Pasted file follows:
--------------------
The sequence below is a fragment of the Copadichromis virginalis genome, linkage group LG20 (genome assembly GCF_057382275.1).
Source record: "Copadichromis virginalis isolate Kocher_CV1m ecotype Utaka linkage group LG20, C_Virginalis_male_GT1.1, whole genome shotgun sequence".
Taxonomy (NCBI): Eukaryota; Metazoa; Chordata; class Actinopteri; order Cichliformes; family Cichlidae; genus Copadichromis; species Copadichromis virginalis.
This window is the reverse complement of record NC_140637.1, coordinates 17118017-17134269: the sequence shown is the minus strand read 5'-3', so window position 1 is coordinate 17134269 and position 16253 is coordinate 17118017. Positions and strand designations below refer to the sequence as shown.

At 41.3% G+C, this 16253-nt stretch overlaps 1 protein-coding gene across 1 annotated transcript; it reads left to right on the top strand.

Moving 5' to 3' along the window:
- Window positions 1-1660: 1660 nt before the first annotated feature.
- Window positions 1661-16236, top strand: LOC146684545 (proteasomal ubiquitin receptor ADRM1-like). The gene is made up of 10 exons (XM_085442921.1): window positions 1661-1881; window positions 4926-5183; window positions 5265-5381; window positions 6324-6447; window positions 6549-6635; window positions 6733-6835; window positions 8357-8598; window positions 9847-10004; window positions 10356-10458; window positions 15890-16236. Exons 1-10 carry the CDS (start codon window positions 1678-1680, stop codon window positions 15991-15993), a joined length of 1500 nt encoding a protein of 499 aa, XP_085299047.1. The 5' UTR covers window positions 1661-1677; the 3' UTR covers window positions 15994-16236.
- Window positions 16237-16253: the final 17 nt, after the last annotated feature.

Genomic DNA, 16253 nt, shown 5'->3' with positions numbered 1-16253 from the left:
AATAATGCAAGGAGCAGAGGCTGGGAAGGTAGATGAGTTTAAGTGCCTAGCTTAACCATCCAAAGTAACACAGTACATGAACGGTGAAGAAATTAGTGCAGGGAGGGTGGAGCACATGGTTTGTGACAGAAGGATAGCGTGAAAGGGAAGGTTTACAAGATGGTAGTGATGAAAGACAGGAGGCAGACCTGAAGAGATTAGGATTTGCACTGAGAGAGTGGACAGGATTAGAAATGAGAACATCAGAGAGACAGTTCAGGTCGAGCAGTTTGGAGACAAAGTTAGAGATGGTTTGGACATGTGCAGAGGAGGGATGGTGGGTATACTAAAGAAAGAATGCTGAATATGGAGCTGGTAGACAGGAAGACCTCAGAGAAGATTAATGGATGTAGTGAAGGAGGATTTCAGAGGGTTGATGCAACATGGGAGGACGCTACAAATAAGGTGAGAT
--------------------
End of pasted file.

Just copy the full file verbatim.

The sequence below is a fragment of the Copadichromis virginalis genome, linkage group LG20 (genome assembly GCF_057382275.1).
Source record: "Copadichromis virginalis isolate Kocher_CV1m ecotype Utaka linkage group LG20, C_Virginalis_male_GT1.1, whole genome shotgun sequence".
Taxonomy (NCBI): Eukaryota; Metazoa; Chordata; class Actinopteri; order Cichliformes; family Cichlidae; genus Copadichromis; species Copadichromis virginalis.
This window is the reverse complement of record NC_140637.1, coordinates 17118017-17134269: the sequence shown is the minus strand read 5'-3', so window position 1 is coordinate 17134269 and position 16253 is coordinate 17118017. Positions and strand designations below refer to the sequence as shown.

At 41.3% G+C, this 16253-nt stretch overlaps 1 protein-coding gene across 1 annotated transcript; it reads left to right on the top strand.

Moving 5' to 3' along the window:
- Window positions 1-1660: 1660 nt before the first annotated feature.
- Window positions 1661-16236, top strand: LOC146684545 (proteasomal ubiquitin receptor ADRM1-like). The gene is made up of 10 exons (XM_085442921.1): window positions 1661-1881; window positions 4926-5183; window positions 5265-5381; window positions 6324-6447; window positions 6549-6635; window positions 6733-6835; window positions 8357-8598; window positions 9847-10004; window positions 10356-10458; window positions 15890-16236. Exons 1-10 carry the CDS (start codon window positions 1678-1680, stop codon window positions 15991-15993), a joined length of 1500 nt encoding a protein of 499 aa, XP_085299047.1. The 5' UTR covers window positions 1661-1677; the 3' UTR covers window positions 15994-16236.
- Window positions 16237-16253: the final 17 nt, after the last annotated feature.

Genomic DNA, 16253 nt, shown 5'->3' with positions numbered 1-16253 from the left:
AATAATGCAAGGAGCAGAGGCTGGGAAGGTAGATGAGTTTAAGTGCCTAGCTTAACCATCCAAAGTAACACAGTACATGAACGGTGAAGAAATTAGTGCAGGGAGGGTGGAGCACATGGTTTGTGACAGAAGGATAGCGTGAAAGGGAAGGTTTACAAGATGGTAGTGATGAAAGACAGGAGGCAGACCTGAAGAGATTAGGATTTGCACTGAGAGAGTGGACAGGATTAGAAATGAGAACATCAGAGAGACAGTTCAGGTCGAGCAGTTTGGAGACAAAGTTAGAGATGGTTTGGACATGTGCAGAGGAGGGATGGTGGGTATACTAAAGAAAGAATGCTGAATATGGAGCTGGTAGACAGGAAGACCTCAGAGAAGATTAATGGATGTAGTGAAGGAGGATTTCAGAGGGTTGATGCAACATGGGAGGACGCTACAAATAAGGTGAGAT